Metal detectorist to auction Roman helmet - BAJR - 22nd September 2010

No that one can stand.. as it is a good rant... I may not agree with all of it , but it makes sense and is relevant, without being too offensive to individuals or companies.


Metal detectorist to auction Roman helmet - Dinosaur - 22nd September 2010

Several potential good new threads there....the point of preserving archaeology 'in situ' that's obviously being destroyed for instance?


Metal detectorist to auction Roman helmet - RedEarth - 22nd September 2010

Excellent, perhaps the best summary I've ever seen of working in commercial archaeology in Britain today. Perhaps that should go in the next IfA magazine. Have you ever considered writing a blog (rather than just using this forum as one, which is fair enough I suppose)? It would be a very entertaining read.


Metal detectorist to auction Roman helmet - Steven - 22nd September 2010

Hi
Does anybody think that many people working in say, a supermarket stacking shelves, or crouched over a conveyor belt on a production line, if they read this type of post (and responses) might just ask?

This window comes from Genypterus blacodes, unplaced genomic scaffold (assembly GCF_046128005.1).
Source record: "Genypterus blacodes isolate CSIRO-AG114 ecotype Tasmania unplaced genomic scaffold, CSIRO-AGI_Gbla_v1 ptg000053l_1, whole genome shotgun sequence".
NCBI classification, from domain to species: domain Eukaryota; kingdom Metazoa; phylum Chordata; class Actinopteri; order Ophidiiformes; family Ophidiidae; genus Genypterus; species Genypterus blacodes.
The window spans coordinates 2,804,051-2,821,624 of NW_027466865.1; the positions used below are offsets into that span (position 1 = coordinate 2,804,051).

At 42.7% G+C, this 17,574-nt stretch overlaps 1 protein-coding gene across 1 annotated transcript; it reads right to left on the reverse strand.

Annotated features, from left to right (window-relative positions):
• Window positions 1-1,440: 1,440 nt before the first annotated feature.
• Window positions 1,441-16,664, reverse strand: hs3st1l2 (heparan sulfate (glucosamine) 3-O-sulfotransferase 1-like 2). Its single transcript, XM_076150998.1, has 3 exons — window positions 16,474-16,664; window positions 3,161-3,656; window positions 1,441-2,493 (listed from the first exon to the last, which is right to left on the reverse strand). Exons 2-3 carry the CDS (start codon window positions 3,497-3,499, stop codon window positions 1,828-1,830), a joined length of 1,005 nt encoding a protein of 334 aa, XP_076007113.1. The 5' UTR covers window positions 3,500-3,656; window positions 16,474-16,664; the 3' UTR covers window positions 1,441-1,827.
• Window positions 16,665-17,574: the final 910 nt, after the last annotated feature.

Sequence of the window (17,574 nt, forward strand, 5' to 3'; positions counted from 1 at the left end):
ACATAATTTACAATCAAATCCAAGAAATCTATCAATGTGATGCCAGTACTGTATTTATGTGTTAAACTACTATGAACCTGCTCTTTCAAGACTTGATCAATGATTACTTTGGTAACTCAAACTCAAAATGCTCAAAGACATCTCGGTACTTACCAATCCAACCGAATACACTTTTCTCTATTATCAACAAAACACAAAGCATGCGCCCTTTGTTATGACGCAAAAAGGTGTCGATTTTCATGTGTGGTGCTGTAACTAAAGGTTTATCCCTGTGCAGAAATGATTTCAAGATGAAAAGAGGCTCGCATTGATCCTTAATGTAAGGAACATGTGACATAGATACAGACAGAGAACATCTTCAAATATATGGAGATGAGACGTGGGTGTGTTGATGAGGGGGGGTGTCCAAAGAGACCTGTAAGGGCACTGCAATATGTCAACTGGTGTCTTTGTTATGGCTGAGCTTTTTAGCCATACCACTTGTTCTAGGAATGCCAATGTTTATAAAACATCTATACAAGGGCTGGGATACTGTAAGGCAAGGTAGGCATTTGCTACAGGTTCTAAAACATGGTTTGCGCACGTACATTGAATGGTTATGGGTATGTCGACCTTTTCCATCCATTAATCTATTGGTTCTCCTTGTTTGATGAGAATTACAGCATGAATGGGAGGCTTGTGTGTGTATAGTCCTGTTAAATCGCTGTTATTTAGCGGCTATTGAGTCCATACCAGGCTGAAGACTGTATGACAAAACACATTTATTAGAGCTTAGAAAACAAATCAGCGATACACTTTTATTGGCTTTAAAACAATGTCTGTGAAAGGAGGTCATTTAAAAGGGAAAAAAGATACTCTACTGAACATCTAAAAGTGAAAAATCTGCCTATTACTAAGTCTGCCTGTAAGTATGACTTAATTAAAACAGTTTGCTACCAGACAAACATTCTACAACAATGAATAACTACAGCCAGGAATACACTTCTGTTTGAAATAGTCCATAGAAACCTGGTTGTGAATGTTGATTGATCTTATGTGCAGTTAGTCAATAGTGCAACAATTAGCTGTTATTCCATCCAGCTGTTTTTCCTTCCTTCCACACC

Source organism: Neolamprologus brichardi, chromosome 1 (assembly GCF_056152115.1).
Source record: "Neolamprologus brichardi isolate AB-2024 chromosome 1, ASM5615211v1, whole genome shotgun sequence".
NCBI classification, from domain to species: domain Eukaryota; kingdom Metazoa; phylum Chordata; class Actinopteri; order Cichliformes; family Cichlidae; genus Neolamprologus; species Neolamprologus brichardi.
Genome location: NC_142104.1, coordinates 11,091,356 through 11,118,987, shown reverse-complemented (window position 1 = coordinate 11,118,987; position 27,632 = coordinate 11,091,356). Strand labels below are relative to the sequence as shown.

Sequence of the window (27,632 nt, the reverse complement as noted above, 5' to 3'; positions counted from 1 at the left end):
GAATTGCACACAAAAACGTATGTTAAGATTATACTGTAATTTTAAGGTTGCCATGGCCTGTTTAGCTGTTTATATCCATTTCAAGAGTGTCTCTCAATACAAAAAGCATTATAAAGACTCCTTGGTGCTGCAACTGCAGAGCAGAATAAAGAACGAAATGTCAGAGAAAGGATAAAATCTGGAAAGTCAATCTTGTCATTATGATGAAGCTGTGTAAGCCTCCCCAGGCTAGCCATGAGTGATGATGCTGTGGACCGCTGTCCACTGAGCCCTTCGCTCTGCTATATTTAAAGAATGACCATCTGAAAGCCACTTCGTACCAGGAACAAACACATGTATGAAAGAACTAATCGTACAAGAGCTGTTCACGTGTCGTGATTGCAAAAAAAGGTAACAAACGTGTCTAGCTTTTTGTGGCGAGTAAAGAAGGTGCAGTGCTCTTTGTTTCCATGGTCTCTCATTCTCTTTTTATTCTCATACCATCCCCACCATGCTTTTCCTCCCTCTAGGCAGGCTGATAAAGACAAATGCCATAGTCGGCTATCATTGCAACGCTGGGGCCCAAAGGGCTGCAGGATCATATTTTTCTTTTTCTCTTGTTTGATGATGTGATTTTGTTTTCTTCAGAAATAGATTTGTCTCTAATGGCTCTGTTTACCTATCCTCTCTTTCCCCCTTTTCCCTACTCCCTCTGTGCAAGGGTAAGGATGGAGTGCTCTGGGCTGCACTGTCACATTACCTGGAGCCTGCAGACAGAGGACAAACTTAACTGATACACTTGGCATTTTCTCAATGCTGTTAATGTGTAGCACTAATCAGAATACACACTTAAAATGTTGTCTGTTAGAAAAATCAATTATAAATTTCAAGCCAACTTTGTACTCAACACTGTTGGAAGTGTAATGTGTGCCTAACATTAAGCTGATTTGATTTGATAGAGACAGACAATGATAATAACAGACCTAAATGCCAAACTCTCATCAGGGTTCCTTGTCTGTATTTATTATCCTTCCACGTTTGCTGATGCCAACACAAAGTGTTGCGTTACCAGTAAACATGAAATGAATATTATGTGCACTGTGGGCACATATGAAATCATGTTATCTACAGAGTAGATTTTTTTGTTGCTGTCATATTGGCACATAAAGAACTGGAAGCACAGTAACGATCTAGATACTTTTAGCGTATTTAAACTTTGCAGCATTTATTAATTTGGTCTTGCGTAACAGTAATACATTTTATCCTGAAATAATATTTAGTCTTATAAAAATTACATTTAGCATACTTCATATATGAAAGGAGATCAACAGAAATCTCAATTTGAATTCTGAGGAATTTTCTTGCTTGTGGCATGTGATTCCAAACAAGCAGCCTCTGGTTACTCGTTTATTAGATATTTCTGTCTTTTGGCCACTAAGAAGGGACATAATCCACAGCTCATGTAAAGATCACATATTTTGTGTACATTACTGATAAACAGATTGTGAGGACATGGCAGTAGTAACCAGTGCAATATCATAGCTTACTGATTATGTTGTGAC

If some archaeologists on this forum are so pi**ed off with archaeology and they see it in such a jaded manner, why don't they just f**k off and leave it to the ones who enjoy it? Why do they continue? Is it that they are a bunch of whingers who think their special because they are lucky enough to work in a job must people dream of?"

Even more, they might ask themselves:

"Why do other people on this forum put up with such a miserable bunch of losers who think the world revolves around their opinions when nobody sensible puts up with people like that in the pub?"

They might also think:

"Get a life, nothings perfect and just be pleased you don't have to do the early shift on the line checking that each suppository capsule hasn't leaked and then counting ten into each box, you crowd of .... etc...etc"

:face-stir:


Metal detectorist to auction Roman helmet - Mike.T. - 22nd September 2010

Unitof1 Wrote:Are you looking for an historians opinion or an archaeologists?

I'm not interested in either an historians or archaeologists opinion. You stated that something found out of context has no historical / archaeological value and that any museum that buys such an item should be held in contempt by Archaeologists. Therefore every museum in the land should be held in contempt by Archaeologists, despite the fact that museums, which are for the most part funded by the public are showing them what they want to see.

Or would you rather museums display grotty pot sherds and flint flakes that have been found in a given context as these have more ''value'' ?


Metal detectorist to auction Roman helmet - Kel - 22nd September 2010

A find provides you with information about the context within/abutting which it was found, the objects with which it was associated and the feature within which the context was formed. Without the context, a find is an interesting isolated curiosity which only tells you that it exists.